In addition, a cone 12 is shown, which may be an integral part of the frustum or detached and which also improves performances by increasing the velocity of the wind due to its inclined surface, and by minimizing turbulance. It also provides a suitable location for the mounting strut 13, which together with the rear strut 14 and the base 15 provide a suitable bracket to mount on column 17 and utilizing rollers or bearings 18 to orient the turbine into the wind with one or a plurality of vanes 10 suitably sized.

Illustrated in this embodiment is a pulley 31 mounted to the wind turbine and by means of a belt or chain 32 driving a pulley 33 and a generator 34 or other power take off system of known means such as an air compressor or direct mechanical drive.


1. A wind turbine consisting of a cone with a plurality of vanes extending outwardly more or less perpendicular to the surface of the cone and winding more or less in a helical fashion from a smaller diameter of the cone, but with a changing pitch angle and terminating or or near the large diameter of the cone; a shaft communicating with said cone at the center line of said cone; a wind tunnel surrounding said cone, comprising a converging inlet; a diverging outlet and a throat area; the tip of said cone being located at approximately said throat area and the larger diameter of said cone located at or near the outlet of said tunnel.

2. The wind turbine described in claim 1 suitably mounted on a shaft and including a pulley or other known means for the power take off.

3. The device of claim 1 wherein said vanes extend from said cone to the inner surface of said wind tunnel.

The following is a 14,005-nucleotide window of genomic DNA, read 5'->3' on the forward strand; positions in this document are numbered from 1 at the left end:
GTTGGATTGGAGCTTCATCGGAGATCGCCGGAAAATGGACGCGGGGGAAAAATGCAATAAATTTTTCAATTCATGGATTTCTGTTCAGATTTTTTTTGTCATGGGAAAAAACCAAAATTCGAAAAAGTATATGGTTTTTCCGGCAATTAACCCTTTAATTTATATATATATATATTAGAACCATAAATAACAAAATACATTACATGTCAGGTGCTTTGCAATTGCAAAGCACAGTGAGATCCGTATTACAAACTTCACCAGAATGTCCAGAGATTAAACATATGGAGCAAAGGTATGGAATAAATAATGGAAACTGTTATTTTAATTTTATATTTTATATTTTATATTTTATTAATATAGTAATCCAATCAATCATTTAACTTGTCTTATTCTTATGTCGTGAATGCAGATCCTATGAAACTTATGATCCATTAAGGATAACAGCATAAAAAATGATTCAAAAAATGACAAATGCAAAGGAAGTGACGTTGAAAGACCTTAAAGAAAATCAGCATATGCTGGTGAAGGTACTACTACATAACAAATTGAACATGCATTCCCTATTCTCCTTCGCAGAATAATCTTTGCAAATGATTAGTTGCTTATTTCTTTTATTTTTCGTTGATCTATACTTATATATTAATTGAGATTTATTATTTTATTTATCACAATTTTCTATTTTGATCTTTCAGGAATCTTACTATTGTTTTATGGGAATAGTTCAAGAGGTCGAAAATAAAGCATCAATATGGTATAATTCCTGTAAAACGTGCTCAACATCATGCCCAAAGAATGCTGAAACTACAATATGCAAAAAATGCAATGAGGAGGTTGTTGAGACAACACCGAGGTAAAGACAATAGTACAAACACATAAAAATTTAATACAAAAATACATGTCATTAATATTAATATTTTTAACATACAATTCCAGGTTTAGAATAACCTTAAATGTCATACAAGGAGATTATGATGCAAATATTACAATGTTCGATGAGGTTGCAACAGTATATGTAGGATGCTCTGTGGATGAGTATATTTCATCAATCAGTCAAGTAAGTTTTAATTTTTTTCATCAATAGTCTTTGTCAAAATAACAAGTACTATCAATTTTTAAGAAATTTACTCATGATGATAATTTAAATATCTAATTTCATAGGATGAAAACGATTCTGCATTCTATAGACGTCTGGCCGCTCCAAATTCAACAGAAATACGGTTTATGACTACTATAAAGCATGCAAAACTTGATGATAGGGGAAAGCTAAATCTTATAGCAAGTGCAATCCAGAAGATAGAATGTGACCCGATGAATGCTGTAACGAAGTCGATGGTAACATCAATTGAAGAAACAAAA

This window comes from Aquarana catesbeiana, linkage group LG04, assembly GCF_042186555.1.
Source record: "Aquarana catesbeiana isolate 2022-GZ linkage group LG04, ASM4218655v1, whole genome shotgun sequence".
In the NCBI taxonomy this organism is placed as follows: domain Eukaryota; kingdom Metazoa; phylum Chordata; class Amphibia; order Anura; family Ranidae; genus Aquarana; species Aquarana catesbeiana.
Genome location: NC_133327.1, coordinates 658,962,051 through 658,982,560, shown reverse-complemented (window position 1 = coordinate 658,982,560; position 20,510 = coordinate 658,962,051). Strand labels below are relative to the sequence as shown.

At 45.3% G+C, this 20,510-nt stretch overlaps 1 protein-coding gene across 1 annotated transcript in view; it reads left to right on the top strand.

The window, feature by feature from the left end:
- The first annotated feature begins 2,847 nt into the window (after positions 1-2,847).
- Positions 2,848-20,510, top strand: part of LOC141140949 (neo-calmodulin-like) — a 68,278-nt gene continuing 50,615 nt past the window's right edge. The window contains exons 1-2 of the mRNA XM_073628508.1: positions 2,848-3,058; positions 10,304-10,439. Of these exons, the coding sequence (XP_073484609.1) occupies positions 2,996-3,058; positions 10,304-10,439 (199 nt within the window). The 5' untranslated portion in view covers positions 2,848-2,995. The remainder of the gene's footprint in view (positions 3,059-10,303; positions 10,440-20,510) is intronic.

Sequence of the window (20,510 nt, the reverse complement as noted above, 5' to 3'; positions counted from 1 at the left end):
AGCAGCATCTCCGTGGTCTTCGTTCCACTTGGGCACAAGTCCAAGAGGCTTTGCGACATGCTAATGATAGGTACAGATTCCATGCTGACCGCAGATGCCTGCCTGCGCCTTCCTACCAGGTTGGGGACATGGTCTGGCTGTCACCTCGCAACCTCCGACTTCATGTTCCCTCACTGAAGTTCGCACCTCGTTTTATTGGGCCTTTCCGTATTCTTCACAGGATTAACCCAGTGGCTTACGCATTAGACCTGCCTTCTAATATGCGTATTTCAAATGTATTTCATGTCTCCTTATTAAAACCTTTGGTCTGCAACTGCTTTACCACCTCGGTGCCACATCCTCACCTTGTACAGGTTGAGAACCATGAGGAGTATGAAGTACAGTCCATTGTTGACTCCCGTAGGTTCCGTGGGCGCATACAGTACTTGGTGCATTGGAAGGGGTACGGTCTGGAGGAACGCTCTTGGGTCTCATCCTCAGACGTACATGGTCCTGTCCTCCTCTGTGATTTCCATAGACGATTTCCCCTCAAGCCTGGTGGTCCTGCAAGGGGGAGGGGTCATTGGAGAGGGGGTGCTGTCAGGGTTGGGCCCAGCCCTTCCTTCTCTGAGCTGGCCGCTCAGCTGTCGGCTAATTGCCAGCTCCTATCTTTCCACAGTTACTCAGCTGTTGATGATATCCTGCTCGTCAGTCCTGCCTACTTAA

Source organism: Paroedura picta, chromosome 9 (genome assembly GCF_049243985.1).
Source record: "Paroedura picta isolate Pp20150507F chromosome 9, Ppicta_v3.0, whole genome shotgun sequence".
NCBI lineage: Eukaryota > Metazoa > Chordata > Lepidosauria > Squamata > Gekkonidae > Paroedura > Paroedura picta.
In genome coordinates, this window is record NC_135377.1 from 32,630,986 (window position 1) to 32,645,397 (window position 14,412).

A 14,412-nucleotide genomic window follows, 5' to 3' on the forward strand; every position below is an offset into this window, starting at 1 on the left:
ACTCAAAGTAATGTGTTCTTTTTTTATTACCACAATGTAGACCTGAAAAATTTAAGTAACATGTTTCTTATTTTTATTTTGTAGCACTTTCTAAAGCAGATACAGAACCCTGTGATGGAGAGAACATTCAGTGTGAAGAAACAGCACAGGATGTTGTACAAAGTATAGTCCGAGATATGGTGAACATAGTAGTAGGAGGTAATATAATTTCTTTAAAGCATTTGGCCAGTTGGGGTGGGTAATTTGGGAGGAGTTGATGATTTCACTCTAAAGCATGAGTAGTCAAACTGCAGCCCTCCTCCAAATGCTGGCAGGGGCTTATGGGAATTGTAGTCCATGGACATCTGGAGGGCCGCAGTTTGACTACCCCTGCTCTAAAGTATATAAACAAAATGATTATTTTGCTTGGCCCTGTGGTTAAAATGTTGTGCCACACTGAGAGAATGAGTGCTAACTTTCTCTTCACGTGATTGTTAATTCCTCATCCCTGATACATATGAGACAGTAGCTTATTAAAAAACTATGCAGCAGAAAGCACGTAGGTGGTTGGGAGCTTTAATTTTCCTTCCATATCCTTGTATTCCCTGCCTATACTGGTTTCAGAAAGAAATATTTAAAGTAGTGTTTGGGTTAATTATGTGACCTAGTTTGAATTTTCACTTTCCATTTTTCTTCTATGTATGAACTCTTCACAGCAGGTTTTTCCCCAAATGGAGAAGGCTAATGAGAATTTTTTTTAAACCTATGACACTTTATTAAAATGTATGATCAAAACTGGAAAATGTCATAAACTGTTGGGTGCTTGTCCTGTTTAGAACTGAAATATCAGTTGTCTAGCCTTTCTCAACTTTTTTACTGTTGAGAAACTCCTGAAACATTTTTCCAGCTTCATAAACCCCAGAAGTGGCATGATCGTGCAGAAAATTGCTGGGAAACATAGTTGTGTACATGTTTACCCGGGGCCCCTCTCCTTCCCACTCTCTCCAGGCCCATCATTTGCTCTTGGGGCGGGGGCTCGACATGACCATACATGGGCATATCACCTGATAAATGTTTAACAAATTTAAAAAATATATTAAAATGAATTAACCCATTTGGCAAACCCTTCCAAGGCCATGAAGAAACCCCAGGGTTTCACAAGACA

Referenced Cited
U.S. Patent Documents
31121 January 1861 Holmes
231253 August 1880 Austin
833184 October 1906 Terzian
981077 January 1911 Feldner
1002833 September 1911 Giddings
1186289 June 1916 Dalen
1361696 December 1920 Domenico
1514293 November 1924 Lawaczeck
1816971 August 1931 Hoff et al.
2195902 April 1940 Pezzillo
3198423 August 1965 Clute
3209156 September 1965 Struble
3339078 August 1967 Crompton
4021135 May 3, 1977 Pedersen
4075500 February 21, 1978 Oman et al.
4079264 March 14, 1978 Cohen
4086498 April 25, 1978 Szoeke
4087196 May 2, 1978 Kronmiller
4132499 January 2, 1979 Igra
4143992 March 13, 1979 Crook
Foreign Patent Documents
76475 December 1948 CSX
33383 June 1924 DKX
801772 August 1936 FRX
827487 April 1938 FRX
1011132 June 1952 FRX
1031023 June 1953 FRX
162999 May 1921 GBX
Patent History
Patent number: 4218175
Type: Grant
Filed: Nov 28, 1978
Date of Patent: Aug 19, 1980
Inventor: Robert D. Carpenter (Whittier, CA)
Primary Examiner: Everette A. Powell, Jr.
Attorney: Stuart W. Knight
Application Number: 5/964,344
Current U.S. Class: 415/2; Motor Runner (415/75); Spiral Blade Or Flow Passage (360 Degree) (416/176)
International Classification: F03D 104;